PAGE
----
Tuesday, March 30, 2010

"A Bedtime Story for Weary Princesses and Confused Frogs" by Will Conley

Once upon a time there was a little frog swimming. This princess came up and kissed him. Got right down in the mud and fucked up her dress to kiss the handsome little frog. He was a charming frog. She kissed him right on the head. He was like, "Wrong species, lady, men are in aisle six." She was offended. "Ungrateful..." she muttered as she walked off.

The frog didn't change. He stayed the same. That's redundant, but so was the frog, for he had a twin. But the twin was not a frog. He was a man. I don't remember what their mom and dad were. Probably a devil's food cake and a red velvet cake, I don't know, it's fucked up.

The princess walked over to aisle six, for in those days nature was organized into neat rows. Sure enough, aisle six was lousy with men. Men all sitting on shelves, playing cards and cursing and doing whatever it is men do when they're stacked six high on both sides. Just passing the time, waiting for a princess. The princess walked down the aisle, thinking, "What a stupid story, Christ I hate my job," et cetera, when she stumbled upon a man who was not sitting on a shelf like he was supposed to. The man was actually standing there in the middle of the aisle, spouting shitty old pick-up lines.

"Nice shoes. Do you have a quarter? Did it hurt?" the man babbled, grabbing on his nuts.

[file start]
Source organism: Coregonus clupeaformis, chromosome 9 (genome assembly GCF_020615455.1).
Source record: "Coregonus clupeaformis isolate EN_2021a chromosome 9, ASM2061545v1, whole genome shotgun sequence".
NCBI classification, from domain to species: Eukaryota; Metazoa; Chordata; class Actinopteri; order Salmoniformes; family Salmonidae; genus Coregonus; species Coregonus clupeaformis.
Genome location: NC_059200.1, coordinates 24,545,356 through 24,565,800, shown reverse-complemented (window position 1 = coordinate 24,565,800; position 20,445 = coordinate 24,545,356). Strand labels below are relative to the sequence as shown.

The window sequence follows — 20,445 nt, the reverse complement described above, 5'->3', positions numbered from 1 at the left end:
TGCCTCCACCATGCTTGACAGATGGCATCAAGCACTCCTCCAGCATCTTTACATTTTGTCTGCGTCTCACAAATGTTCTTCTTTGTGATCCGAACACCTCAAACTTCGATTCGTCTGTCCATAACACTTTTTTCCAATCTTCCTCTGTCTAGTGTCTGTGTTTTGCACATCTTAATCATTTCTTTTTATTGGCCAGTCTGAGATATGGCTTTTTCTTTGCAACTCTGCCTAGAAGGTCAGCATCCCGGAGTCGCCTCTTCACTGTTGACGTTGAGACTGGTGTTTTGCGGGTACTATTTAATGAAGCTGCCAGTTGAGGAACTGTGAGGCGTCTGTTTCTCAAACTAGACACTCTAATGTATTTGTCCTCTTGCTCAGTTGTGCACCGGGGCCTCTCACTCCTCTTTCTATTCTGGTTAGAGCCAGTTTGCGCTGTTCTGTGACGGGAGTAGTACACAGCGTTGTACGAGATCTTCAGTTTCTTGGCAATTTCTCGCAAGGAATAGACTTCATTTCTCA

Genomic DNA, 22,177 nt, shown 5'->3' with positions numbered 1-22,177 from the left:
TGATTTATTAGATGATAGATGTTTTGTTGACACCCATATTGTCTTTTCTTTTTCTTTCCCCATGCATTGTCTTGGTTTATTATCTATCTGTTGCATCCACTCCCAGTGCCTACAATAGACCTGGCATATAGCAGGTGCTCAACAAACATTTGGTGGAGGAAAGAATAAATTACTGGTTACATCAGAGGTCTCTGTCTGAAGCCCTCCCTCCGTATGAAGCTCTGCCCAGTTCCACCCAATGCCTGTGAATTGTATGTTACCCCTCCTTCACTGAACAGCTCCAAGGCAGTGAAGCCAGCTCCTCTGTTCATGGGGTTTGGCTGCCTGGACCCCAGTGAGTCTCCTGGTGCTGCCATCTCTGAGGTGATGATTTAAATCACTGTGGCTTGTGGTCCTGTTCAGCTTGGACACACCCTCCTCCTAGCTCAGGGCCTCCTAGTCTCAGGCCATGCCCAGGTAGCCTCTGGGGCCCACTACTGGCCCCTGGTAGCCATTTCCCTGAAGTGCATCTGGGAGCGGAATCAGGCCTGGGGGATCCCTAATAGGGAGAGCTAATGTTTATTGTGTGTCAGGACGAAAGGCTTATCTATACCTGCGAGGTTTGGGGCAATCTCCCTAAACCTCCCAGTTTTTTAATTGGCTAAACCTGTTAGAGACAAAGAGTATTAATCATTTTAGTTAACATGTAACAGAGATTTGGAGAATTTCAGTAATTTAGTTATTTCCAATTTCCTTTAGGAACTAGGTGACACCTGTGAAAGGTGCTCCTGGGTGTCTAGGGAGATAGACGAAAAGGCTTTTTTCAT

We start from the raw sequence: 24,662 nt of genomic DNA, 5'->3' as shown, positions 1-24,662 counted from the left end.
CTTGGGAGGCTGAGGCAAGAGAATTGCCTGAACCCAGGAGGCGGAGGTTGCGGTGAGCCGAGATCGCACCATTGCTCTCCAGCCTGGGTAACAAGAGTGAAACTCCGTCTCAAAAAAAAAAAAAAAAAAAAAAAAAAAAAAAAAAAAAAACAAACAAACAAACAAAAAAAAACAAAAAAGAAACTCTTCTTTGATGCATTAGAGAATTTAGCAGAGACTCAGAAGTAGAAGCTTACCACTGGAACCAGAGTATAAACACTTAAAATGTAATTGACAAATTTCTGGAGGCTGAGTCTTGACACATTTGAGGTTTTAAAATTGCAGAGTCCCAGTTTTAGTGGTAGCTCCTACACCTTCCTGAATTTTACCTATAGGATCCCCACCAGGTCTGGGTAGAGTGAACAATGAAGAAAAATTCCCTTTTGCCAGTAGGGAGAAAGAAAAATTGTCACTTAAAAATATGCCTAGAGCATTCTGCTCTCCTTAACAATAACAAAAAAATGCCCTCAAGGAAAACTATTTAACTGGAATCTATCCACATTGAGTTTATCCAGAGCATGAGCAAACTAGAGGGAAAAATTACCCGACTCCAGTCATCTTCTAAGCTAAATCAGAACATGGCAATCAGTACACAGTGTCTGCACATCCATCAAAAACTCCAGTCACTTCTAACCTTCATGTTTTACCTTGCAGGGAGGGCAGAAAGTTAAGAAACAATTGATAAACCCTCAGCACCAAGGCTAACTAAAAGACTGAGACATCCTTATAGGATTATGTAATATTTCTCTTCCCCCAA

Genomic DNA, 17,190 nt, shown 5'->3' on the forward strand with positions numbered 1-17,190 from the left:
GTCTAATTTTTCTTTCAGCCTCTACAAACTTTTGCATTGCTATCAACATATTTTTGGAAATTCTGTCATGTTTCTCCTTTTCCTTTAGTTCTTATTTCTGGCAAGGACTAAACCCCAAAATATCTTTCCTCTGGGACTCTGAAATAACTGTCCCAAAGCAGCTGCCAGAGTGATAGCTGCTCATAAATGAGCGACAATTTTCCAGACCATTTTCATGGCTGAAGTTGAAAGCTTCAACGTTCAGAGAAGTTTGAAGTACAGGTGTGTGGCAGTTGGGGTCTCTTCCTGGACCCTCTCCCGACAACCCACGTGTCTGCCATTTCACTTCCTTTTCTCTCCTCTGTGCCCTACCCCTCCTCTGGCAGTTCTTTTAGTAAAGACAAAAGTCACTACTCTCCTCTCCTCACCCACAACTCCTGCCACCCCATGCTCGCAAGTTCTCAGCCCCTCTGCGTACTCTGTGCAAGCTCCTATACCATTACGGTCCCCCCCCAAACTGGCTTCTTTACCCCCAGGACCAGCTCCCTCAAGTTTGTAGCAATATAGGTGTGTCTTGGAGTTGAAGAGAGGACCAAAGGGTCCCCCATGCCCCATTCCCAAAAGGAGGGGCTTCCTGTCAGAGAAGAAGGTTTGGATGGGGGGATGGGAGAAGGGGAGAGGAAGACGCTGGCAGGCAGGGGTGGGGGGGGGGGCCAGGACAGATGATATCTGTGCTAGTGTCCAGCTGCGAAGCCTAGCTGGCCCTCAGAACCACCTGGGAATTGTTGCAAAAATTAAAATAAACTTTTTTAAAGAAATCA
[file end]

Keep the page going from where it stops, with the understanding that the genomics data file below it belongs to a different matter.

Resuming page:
That didn't last. "Cleanup on aisle six," shouted the clouds, and washed the man into the ocean. Oceans were in the back of the planet stuffed in cardboard boxes labeled "vast," "treacherous," "more like a lake," et cetera.

The princess walked on. "So far, no plot," she mused, brushing the weeping willows out of her eyes. She had on some really nice makeup, so the producers were pretty happy about that.

The frog, however, realizing he needed to make a second appearance at some point before the end of the decidedly avante-garde story, jumped off Mount Rushmore (aisle 3, "Mountains/Morning Dew/Laughter") and said to the princess, "Princess. That goth look is beautiful. Really, I love it. But can't you do something softer? Maybe go more brown tones? I'm not asking you to do it all at once, just tone it down."

"But the producers..." the princess protested.

"Fuck 'em. You're not some character in a story, you're a human being. Just because some asshole thought you up, that don't make you his."

The princess, awed by this quasi-intellectualism on the part of the frog, listened, for she had nothing better to do, for she was lost among the organized wilderness of trees and stars (aisle 14); passion, the Saguaro National Forest, and peanut butter M&Ms (aisle pi); and various teenaged stock boys.

"That's all I got," the frog said.

"Pretty anti-climactic," the princess said, a disappointed smirk on her face. Her eyes nonetheless shone like moons and warmed the frog to his edible frog legs.

"Pretty non-sensical," the princess continued, merciless in her literary skills testing skills.

The frog wept, and wept. He hopped over a demi-god and sat in the corner by the children. The children were all badly behaved and $11.99 a pair.

The end.

Posted via email from Will Conley's Random Things

Anatomy of Azusa

It is commonly held that the founders of Azusa, California named it such because they envisioned it having "everything from A to Z in the USA", but one Los Angeles Times writer had another theory (via Wikipedia.)

Azusa has enough for me. I moved here from North Hollywood for more frugal living arrangements on March 10th, 2010. This small city (pop. 45,000) is cinched right up to the foothills of the Angeles National Forest, which is contiguous with the San Bernardino National Forest. The main drag in Azusa is Foothill Drive. I am writing this at a Starbucks situated on that road.